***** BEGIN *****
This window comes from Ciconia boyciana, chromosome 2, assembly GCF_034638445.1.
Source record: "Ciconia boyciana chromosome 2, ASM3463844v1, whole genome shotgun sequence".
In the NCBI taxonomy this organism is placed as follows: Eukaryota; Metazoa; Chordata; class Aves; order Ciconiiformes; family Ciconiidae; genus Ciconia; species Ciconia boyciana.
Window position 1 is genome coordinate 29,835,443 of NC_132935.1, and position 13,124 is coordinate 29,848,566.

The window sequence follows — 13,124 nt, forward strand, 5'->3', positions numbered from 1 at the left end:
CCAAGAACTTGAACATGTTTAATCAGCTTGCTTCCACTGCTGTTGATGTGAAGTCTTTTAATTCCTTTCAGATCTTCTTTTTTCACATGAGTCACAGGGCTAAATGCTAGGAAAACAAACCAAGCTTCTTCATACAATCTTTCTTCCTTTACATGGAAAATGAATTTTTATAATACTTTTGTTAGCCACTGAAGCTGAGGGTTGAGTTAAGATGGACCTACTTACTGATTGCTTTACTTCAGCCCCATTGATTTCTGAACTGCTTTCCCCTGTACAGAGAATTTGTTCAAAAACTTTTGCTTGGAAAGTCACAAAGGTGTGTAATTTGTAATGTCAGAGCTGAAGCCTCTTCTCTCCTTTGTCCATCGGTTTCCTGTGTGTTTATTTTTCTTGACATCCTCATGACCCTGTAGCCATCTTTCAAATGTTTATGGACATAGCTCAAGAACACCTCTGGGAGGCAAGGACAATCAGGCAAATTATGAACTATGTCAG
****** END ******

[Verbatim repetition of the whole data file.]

This window comes from Ciconia boyciana, chromosome 2, assembly GCF_034638445.1.
Source record: "Ciconia boyciana chromosome 2, ASM3463844v1, whole genome shotgun sequence".
In the NCBI taxonomy this organism is placed as follows: Eukaryota; Metazoa; Chordata; class Aves; order Ciconiiformes; family Ciconiidae; genus Ciconia; species Ciconia boyciana.
Window position 1 is genome coordinate 29,835,443 of NC_132935.1, and position 13,124 is coordinate 29,848,566.

The window sequence follows — 13,124 nt, forward strand, 5'->3', positions numbered from 1 at the left end:
CCAAGAACTTGAACATGTTTAATCAGCTTGCTTCCACTGCTGTTGATGTGAAGTCTTTTAATTCCTTTCAGATCTTCTTTTTTCACATGAGTCACAGGGCTAAATGCTAGGAAAACAAACCAAGCTTCTTCATACAATCTTTCTTCCTTTACATGGAAAATGAATTTTTATAATACTTTTGTTAGCCACTGAAGCTGAGGGTTGAGTTAAGATGGACCTACTTACTGATTGCTTTACTTCAGCCCCATTGATTTCTGAACTGCTTTCCCCTGTACAGAGAATTTGTTCAAAAACTTTTGCTTGGAAAGTCACAAAGGTGTGTAATTTGTAATGTCAGAGCTGAAGCCTCTTCTCTCCTTTGTCCATCGGTTTCCTGTGTGTTTATTTTTCTTGACATCCTCATGACCCTGTAGCCATCTTTCAAATGTTTATGGACATAGCTCAAGAACACCTCTGGGAGGCAAGGACAATCAGGCAAATTATGAACTATGTCAG